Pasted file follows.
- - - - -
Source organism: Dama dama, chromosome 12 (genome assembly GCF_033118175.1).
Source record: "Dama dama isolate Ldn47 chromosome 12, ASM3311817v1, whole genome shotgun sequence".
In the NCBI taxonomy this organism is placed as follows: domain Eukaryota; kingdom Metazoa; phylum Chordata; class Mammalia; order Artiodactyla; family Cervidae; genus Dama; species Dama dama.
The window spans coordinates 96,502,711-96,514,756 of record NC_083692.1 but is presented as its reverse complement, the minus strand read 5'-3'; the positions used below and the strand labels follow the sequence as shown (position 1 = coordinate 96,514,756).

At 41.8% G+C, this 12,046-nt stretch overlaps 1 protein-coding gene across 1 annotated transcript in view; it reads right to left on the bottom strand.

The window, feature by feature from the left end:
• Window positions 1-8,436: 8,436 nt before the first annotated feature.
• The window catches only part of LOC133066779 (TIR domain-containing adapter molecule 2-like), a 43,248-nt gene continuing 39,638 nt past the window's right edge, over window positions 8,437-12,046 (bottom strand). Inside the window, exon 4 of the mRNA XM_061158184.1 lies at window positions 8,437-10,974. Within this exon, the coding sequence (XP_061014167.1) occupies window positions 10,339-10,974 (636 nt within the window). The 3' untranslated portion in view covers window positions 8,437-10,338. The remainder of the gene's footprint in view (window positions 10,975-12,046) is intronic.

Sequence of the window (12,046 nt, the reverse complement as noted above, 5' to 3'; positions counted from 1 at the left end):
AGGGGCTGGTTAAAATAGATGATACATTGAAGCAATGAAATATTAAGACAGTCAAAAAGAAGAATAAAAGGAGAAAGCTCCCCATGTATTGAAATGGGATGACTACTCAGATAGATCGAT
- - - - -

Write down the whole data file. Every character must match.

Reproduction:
Source organism: Dama dama, chromosome 12 (genome assembly GCF_033118175.1).
Source record: "Dama dama isolate Ldn47 chromosome 12, ASM3311817v1, whole genome shotgun sequence".
In the NCBI taxonomy this organism is placed as follows: domain Eukaryota; kingdom Metazoa; phylum Chordata; class Mammalia; order Artiodactyla; family Cervidae; genus Dama; species Dama dama.
The window spans coordinates 96,502,711-96,514,756 of record NC_083692.1 but is presented as its reverse complement, the minus strand read 5'-3'; the positions used below and the strand labels follow the sequence as shown (position 1 = coordinate 96,514,756).

At 41.8% G+C, this 12,046-nt stretch overlaps 1 protein-coding gene across 1 annotated transcript in view; it reads right to left on the bottom strand.

The window, feature by feature from the left end:
• Window positions 1-8,436: 8,436 nt before the first annotated feature.
• The window catches only part of LOC133066779 (TIR domain-containing adapter molecule 2-like), a 43,248-nt gene continuing 39,638 nt past the window's right edge, over window positions 8,437-12,046 (bottom strand). Inside the window, exon 4 of the mRNA XM_061158184.1 lies at window positions 8,437-10,974. Within this exon, the coding sequence (XP_061014167.1) occupies window positions 10,339-10,974 (636 nt within the window). The 3' untranslated portion in view covers window positions 8,437-10,338. The remainder of the gene's footprint in view (window positions 10,975-12,046) is intronic.

Sequence of the window (12,046 nt, the reverse complement as noted above, 5' to 3'; positions counted from 1 at the left end):
AGGGGCTGGTTAAAATAGATGATACATTGAAGCAATGAAATATTAAGACAGTCAAAAAGAAGAATAAAAGGAGAAAGCTCCCCATGTATTGAAATGGGATGACTACTCAGATAGATCGAT